No other city has been so shaped and defined by individual imaginations. Berlin captures, portrays, and propagates the remarkable story of those myths and their makers.
Author: Rory MacLean
Publisher: St. Martin's Press
Why are we drawn to certain cities? Perhaps because of a story read in childhood. Or a chance teenage meeting. Or maybe simply because the place touches us, embodying in its tribes, towers and history an aspect of our understanding of what it means to be human. Paris is about romantic love. Lourdes equates with devotion. New York means energy. London is forever trendy. Berlin is all about volatility. Berlin is a city of fragments and ghosts, a laboratory of ideas, the fount of both the brightest and darkest designs of history's most bloody century. The once arrogant capital of Europe was devastated by Allied bombs, divided by the Wall, then reunited and reborn as one of the creative centers of the world. Today it resonates with the echo of lives lived, dreams realized, and evils executed with shocking intensity. No other city has repeatedly been so powerful and fallen so low; few other cities have been so shaped and defined by individual imaginations. Berlin tells the volatile history of Europe's capital over five centuries through a series of intimate portraits of two dozen key residents: the medieval balladeer whose suffering explains the Nazis' rise to power; the demonic and charismatic dictators who schemed to dominate Europe; the genius Jewish chemist who invented poison gas for First World War battlefields and then the death camps; the iconic mythmakers like Christopher Isherwood, Leni Riefenstahl, and David Bowie, whose heated visions are now as real as the city's bricks and mortar. Alongside them are portrayed some of the countless ordinary Berliners who one has never heard of, whose lives can only be imagined: the Scottish mercenary who fought in the Thirty Years' War, the ambitious prostitute who refashioned herself as a baroness, the fearful Communist Party functionary who helped to build the Wall, and the American spy from the Midwest whose patriotism may have turned the course of the Cold War. Berlin is a history book like no other, with an originality that reflects the nature of the city itself. In its architecture, through its literature, in its movies and songs, Berliners have conjured their hard capital into a place of fantastic human fantasy. No other city has so often surrendered itself to its own seductive myths. No other city has been so shaped and defined by individual imaginations. Berlin captures, portrays, and propagates the remarkable story of those myths and their makers..
The city emerged as a center of European power and culture. From 1860 to the present day, this book presents the story of Berlin in photographs, portraits, maps, and aerial views.
Author: Hans Christian Adam
Publisher: Taschen America Llc
The spirit of Berlin. A photographic journey into the city's history Berlin has survived two world wars, was divided by a wall during the Cold War, and after the fall of the wall was reunited. The city emerged as a center of European power and culture. From 1860 to the present day, this book presents the story of Berlin in photographs, portraits, maps, and aerial views. More than a tribute to the city and its civic, social, and photographic history, this book especially pays homage to Berlin's inhabitants: full of hope and strength, in their faces is reflected Berlin's undying soul. About the series: Each compact and dynamic volume in TASCHEN'sPortrait of a City Piccolo series distills the vitality and history of each city into a billet doux packed with 150 photos accompanied by informative captions and inspiring quotations.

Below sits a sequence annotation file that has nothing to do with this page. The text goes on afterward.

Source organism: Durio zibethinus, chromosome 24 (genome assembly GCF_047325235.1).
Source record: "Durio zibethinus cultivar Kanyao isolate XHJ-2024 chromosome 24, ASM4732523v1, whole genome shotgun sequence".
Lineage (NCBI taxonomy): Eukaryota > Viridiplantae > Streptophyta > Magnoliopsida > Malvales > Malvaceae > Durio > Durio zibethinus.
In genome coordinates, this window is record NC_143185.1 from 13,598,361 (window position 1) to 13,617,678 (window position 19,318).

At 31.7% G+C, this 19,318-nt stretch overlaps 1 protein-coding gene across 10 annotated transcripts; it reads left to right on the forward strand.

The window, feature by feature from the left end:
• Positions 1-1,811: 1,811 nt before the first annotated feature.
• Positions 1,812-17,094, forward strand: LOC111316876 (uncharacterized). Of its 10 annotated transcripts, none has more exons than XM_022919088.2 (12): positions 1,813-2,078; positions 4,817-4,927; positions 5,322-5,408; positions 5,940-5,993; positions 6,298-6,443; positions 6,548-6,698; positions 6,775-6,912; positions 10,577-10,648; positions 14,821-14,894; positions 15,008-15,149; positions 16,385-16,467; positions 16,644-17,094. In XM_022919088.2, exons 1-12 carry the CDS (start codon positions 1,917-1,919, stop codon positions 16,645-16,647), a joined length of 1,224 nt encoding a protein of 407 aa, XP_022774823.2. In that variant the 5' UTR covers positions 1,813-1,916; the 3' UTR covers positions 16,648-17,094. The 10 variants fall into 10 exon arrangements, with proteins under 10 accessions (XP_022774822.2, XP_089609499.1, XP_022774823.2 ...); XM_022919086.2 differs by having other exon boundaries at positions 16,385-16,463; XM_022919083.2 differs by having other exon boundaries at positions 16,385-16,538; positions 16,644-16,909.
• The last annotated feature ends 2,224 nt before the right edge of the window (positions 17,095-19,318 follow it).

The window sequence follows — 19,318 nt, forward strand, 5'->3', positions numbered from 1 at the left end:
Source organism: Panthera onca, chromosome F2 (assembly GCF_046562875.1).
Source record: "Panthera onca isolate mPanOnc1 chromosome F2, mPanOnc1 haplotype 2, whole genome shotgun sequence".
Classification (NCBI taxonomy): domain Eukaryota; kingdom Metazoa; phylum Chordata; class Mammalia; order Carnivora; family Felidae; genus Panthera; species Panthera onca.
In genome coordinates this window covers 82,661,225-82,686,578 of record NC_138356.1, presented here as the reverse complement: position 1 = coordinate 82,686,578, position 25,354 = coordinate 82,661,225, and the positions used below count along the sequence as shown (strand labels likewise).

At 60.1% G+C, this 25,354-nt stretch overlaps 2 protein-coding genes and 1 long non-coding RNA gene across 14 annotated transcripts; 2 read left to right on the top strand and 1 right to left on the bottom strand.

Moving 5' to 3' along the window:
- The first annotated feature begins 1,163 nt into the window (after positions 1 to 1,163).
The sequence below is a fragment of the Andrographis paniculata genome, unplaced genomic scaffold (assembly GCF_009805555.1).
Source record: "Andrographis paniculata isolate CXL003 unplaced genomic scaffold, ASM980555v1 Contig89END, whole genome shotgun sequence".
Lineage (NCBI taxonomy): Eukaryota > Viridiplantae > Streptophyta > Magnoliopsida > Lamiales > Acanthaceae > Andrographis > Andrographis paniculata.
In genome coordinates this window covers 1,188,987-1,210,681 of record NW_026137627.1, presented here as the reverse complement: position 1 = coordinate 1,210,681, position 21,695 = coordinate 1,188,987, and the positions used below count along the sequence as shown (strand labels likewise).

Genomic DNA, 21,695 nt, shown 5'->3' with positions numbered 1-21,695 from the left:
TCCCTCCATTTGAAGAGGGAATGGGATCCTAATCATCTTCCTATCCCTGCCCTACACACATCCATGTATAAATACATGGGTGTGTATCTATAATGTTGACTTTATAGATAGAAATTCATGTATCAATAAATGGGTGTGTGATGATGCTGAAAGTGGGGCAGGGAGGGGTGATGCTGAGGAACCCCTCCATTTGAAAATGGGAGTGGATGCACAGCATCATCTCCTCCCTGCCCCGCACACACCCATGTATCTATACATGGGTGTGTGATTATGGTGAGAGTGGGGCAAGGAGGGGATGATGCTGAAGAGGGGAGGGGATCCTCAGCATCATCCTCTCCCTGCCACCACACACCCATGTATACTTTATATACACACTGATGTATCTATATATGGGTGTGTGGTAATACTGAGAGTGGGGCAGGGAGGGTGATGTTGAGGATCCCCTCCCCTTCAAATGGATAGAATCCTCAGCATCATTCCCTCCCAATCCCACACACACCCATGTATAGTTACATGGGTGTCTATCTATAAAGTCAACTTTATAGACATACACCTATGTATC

From giddy pictures of the Roaring Twenties to devastating images of war to such as the Reichstag wrapped by Christo and Jeanne-Claude, this is the most comprehensive photographic study on Berlin ever made, replete with emotion and ...
The brave city: A photographic portrait of Berlin, 1860 to today Berlin has survived two world wars, two totalitarian regimes, extreme financial hardship, and a wall that separated friends, families, lovers, compatriots and coworkers. In 1989, the city was reunited, and has emerged as a thriving, thrilling center of European influence, culture and creativity. A quarter century on from the Mauerfall that reunited West and East Berlin, this photographic portrait, now available as a popular Reader's Edition, presents the story of Berlin from 1860 until today. From giddy pictures of the Roaring Twenties to devastating images of war to such as the Reichstag wrapped by Christo and Jeanne-Claude, this is the most comprehensive photographic study on Berlin ever made, replete with emotion and atmosphere. Among the photographs are works by Henri Cartier-Bresson, Helmut Newton, René Burri, Robert Capa, Thomas Struth, and Wolfgang Tillmans as well as well-known Berlin photo-chroniclers such as Friedrich Seidenstücker, Erich Salomon, Willy Römer, and Heinrich Zille. Eloquent, evocative tributes from the likes of Vladimir Nabokov, Alfred Döblin, Herwarth Walden, Marlene Dietrich, Billy Wilder, Willy Brandt, Helmut Newton, Sir Simon Rattle, and David Bowie give resonant voice to the imagery and articulate not only Berlin's civic and architectural space, but also the hope and strength of its inhabitants and its soul. About the Series: Bibliotheca Universalis -- Compact cultural companions celebrating the eclectic TASCHEN universe at an unbeatable, democratic price! Since we started our work as cultural archaeologists in 1980, the name TASCHEN has become synonymous with accessible, open-minded publishing. Bibliotheca Universalis brings together nearly 100 of our all-time favorite titles in a neat new format so you can curate your own affordable library of art, anthropology, and aphrodisia. Bookworm's delight -- never bore, always excite! Text in English, French, and German